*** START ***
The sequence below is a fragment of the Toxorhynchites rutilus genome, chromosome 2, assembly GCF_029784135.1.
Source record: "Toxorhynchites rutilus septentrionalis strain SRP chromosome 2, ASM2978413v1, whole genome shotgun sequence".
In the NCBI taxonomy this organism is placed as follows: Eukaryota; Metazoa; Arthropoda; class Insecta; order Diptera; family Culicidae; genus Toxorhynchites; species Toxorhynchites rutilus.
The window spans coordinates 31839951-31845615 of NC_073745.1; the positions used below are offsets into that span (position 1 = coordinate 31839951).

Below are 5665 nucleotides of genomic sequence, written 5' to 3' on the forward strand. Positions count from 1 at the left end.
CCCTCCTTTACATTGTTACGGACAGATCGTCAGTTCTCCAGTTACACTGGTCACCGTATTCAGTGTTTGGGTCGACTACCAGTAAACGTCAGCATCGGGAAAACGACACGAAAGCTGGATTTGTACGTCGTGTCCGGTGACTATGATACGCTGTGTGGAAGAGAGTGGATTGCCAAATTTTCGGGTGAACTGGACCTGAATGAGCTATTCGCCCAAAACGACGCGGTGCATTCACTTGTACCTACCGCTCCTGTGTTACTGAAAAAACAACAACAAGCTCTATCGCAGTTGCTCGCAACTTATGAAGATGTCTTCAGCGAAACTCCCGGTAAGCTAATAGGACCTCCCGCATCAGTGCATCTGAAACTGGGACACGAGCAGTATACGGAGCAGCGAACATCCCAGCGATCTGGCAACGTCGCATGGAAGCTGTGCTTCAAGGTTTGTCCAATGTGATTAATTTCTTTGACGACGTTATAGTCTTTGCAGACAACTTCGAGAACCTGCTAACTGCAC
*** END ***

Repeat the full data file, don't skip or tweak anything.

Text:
The sequence below is a fragment of the Toxorhynchites rutilus genome, chromosome 2, assembly GCF_029784135.1.
Source record: "Toxorhynchites rutilus septentrionalis strain SRP chromosome 2, ASM2978413v1, whole genome shotgun sequence".
In the NCBI taxonomy this organism is placed as follows: Eukaryota; Metazoa; Arthropoda; class Insecta; order Diptera; family Culicidae; genus Toxorhynchites; species Toxorhynchites rutilus.
The window spans coordinates 31839951-31845615 of NC_073745.1; the positions used below are offsets into that span (position 1 = coordinate 31839951).

Below are 5665 nucleotides of genomic sequence, written 5' to 3' on the forward strand. Positions count from 1 at the left end.
CCCTCCTTTACATTGTTACGGACAGATCGTCAGTTCTCCAGTTACACTGGTCACCGTATTCAGTGTTTGGGTCGACTACCAGTAAACGTCAGCATCGGGAAAACGACACGAAAGCTGGATTTGTACGTCGTGTCCGGTGACTATGATACGCTGTGTGGAAGAGAGTGGATTGCCAAATTTTCGGGTGAACTGGACCTGAATGAGCTATTCGCCCAAAACGACGCGGTGCATTCACTTGTACCTACCGCTCCTGTGTTACTGAAAAAACAACAACAAGCTCTATCGCAGTTGCTCGCAACTTATGAAGATGTCTTCAGCGAAACTCCCGGTAAGCTAATAGGACCTCCCGCATCAGTGCATCTGAAACTGGGACACGAGCAGTATACGGAGCAGCGAACATCCCAGCGATCTGGCAACGTCGCATGGAAGCTGTGCTTCAAGGTTTGTCCAATGTGATTAATTTCTTTGACGACGTTATAGTCTTTGCAGACAACTTCGAGAACCTGCTAACTGCAC